In terms of financial considerations, it is worth setting a budget that you both agree on before you set off. Work out roughly how much spending money you will have each day and agree to work together to stick to this.

The research in this area is strong; couples who communicate better have increased relationship satisfaction (Ogolsky et al., 2017). It really is worth the effort to communicate clearly and sensitively.

Having ‘me’ time 

It’s totally ok to take time to do separate activities or have time apart when you are on holiday together. We are all different and so are our relationships, and couples will vary in how much time together and apart is right for them.

Do not read into this and whether this means that you are more or less compatible; many strong couples find that time apart helps them to better appreciate and connect with one another. This is supported by the research; it is the quality, and not the quantity of leisure time spent together that is important for relationship satisfaction (Berg et al., 2001).

Plan for how you will manage known tensions 

If you have been on holiday previously and have noticed tensions in certain areas, it can be helpful to talk about how you will navigate these before you go away. I advise clients to imagine that the problem is separate to you both, and on the table in front of you. Now it is your job as a couple to think about how to tackle that problem together, working as a team.

Laugh together 

Humour has been found to help couples to manage stressful situations and is associated with increased relationship satisfaction (Ogolsky et al., 2017). The important thing to remember is that any humour between you should be shared. Banter is fine, but teasing your partner about things that they are sensitive about is not ok, so remember to be sensitive and to keep communication flowing both ways. If you can both laugh together about your differences and quirks then this can be a great way to connect and to bring a lightness to any differences between you.

Relationship red flags to be aware of

Even if you have followed the above advice it is possible that your partner chooses to ignore your preferences or does not work with you to find solutions. In this case, unfortunately there may be bigger challenges in your relationship.

We are all human beings and we have days when we don’t communicate as well as we’d like to, or do or say something we didn’t mean. When this happens, a green flag is we / our partner genuinely apologises for what how we behaved and acknowledge the impact this had. A genuine apology is also accompanied by a change in behaviour.

On the other hand problematic behaviours, or red flags, often become apparent over time because they start to become a pattern. The following are red flags to look out for:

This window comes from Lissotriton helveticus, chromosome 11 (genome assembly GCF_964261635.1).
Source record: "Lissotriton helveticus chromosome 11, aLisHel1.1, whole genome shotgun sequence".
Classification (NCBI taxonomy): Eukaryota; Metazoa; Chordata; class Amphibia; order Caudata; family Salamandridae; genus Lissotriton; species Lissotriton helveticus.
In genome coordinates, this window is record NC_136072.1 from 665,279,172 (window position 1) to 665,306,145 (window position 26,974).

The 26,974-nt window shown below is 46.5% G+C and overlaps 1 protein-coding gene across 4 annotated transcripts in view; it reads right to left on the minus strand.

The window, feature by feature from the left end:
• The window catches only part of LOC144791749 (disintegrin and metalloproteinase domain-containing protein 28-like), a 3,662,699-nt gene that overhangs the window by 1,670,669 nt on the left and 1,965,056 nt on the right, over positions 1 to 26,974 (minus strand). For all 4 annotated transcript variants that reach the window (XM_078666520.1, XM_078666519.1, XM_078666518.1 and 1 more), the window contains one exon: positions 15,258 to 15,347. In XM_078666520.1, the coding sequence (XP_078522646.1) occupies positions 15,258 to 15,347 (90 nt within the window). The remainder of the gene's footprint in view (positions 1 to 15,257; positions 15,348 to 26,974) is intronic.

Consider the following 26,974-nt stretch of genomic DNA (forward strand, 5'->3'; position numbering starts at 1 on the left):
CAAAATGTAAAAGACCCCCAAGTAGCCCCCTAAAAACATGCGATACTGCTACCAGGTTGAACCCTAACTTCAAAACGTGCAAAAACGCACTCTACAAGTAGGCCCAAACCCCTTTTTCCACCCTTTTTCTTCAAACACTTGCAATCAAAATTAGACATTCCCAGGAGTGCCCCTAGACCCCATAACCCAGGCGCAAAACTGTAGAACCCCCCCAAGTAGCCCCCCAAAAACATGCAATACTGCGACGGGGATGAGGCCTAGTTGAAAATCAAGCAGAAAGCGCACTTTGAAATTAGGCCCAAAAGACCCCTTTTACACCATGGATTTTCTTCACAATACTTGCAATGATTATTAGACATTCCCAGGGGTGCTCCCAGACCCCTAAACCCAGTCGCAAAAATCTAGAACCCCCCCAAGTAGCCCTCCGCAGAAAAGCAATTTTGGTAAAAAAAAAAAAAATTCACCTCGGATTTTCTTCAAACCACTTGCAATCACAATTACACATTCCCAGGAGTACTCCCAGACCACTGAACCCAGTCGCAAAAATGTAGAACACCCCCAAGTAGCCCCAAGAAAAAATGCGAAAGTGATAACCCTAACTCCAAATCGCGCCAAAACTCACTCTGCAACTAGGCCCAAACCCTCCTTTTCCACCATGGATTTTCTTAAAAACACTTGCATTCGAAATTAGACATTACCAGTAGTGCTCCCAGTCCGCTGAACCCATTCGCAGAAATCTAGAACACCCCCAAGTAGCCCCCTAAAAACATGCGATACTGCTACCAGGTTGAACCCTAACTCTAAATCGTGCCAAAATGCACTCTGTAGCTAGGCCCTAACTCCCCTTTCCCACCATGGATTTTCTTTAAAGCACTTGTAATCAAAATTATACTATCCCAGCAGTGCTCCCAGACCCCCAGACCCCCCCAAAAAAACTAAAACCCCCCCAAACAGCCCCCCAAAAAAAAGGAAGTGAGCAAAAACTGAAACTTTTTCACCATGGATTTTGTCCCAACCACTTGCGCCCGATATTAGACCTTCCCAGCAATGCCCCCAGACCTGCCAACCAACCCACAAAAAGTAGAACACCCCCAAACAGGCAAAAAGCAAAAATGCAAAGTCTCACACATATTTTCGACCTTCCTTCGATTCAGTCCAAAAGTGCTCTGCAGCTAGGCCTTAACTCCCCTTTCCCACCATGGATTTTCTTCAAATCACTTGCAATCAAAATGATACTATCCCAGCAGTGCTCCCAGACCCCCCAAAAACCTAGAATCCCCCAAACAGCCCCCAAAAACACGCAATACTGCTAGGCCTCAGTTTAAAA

· Apologies that don’t result in a change in behaviour

· Apologies that minimise the impact of the behaviour

· Blaming you for the behaviour

· Minimising your feelings or blaming you for how you feel

· When your partner takes control of everything and always wants things their way

· Your partner puts you down

· You start feeling anxious about asking for what you want, or feel that you are ‘walking on eggshells’.

· Your partner behaves in an unhelpful way, causing arguments or giving you the ‘silent treatment’ when they are not the centre of attention or when they don’t get their way

· Your partner humiliating you, for example making a scene

· Physical violence in any shape or form

If you notice any of these I would encourage you take it very seriously. If possible discuss this with a trusted friend or family member. Many countries have helplines and organisations that offer advice and support for people in abusive or coercive relationships. In the UK this includes Women’s aid who offer advice via phone, text and email.

For more information read this article: I’m not sure if my relationship is healthy 


Healthy relationships involve couples being thoughtful and appreciative of each other, working together and compromising when there are differences of opinion. The most effective tools in our toolbox are to communicate clearly with our partner, and to do our best to work as a team and to avoid being to be blaming or critical. Gratitude, generosity and shared humour are important ways of keeping relationships healthy and we should be conscious in trying to cultivate these.

In healthy relationships. travel can be a way to reconnect with each other, to enjoy positive experiences and to make memories. Trips can be a chance to enjoy shared interests, and can also be an opportunity to enjoy separate activities. Focus on making your time together quality time by organising a new and exciting activity or a romantic evening together.


Berg, E. C., Trost, M., Schneider, I. E., & Allison, M. T. (2001). Dyadic exploration of the relationship of leisure satisfaction, leisure time, and gender to relationship satisfaction. Leisure Studies, 23, 35–45.

Ogolsky, B. G., Monk, J. K., Rice, T. M., Theisen, J. C., & Maniotes, C. R. (2017). Relationship maintenance: A review of research on romantic relationships. Journal of Family Theory & Review9(3), 275-306.